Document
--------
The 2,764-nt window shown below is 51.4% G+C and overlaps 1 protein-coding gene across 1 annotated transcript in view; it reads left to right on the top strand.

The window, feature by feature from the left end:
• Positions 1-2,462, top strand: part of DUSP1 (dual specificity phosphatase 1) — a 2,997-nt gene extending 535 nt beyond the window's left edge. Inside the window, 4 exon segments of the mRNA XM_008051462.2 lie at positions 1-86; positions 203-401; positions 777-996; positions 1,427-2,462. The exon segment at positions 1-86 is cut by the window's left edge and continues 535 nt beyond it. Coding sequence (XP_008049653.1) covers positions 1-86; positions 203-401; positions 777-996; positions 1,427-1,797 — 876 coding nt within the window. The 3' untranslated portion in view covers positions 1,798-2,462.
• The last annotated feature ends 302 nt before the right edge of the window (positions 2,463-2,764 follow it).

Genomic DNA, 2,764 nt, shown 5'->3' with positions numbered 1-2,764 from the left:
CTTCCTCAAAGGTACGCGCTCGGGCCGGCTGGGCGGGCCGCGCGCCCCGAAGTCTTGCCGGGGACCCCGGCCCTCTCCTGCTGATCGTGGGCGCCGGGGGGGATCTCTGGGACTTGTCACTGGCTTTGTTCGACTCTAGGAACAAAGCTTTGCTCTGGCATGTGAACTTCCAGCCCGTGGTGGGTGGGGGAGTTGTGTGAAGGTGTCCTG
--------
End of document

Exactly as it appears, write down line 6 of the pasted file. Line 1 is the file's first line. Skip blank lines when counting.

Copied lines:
CTTCCTCAAAGGTACGCGCTCGGGCCGGCTGGGCGGGCCGCGCGCCCCGAAGTCTTGCCGGGGACCCCGGCCCTCTCCTGCTGATCGTGGGCGCCGGGGGGGATCTCTGGGACTTGTCACTGGCTTTGTTCGACTCTAGGAACAAAGCTTTGCTCTGGCATGTGAACTTCCAGCCCGTGGTGGGTGGGGGAGTTGTGTGAAGGTGTCCTG